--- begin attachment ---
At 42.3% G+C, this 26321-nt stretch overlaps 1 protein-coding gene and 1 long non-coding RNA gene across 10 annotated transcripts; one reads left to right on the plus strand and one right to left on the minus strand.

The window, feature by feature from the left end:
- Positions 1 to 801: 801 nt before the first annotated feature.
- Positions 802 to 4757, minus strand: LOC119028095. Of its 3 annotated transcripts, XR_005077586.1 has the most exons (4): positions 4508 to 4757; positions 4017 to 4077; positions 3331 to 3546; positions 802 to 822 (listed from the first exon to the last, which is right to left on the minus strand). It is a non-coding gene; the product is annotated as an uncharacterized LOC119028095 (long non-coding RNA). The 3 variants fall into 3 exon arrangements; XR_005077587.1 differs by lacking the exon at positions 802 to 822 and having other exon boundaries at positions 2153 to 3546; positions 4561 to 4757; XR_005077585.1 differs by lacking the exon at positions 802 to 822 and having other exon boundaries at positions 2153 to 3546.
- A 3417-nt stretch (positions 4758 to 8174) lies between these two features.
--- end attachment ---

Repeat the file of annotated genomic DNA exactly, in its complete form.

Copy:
At 42.3% G+C, this 26321-nt stretch overlaps 1 protein-coding gene and 1 long non-coding RNA gene across 10 annotated transcripts; one reads left to right on the plus strand and one right to left on the minus strand.

The window, feature by feature from the left end:
- Positions 1 to 801: 801 nt before the first annotated feature.
- Positions 802 to 4757, minus strand: LOC119028095. Of its 3 annotated transcripts, XR_005077586.1 has the most exons (4): positions 4508 to 4757; positions 4017 to 4077; positions 3331 to 3546; positions 802 to 822 (listed from the first exon to the last, which is right to left on the minus strand). It is a non-coding gene; the product is annotated as an uncharacterized LOC119028095 (long non-coding RNA). The 3 variants fall into 3 exon arrangements; XR_005077587.1 differs by lacking the exon at positions 802 to 822 and having other exon boundaries at positions 2153 to 3546; positions 4561 to 4757; XR_005077585.1 differs by lacking the exon at positions 802 to 822 and having other exon boundaries at positions 2153 to 3546.
- A 3417-nt stretch (positions 4758 to 8174) lies between these two features.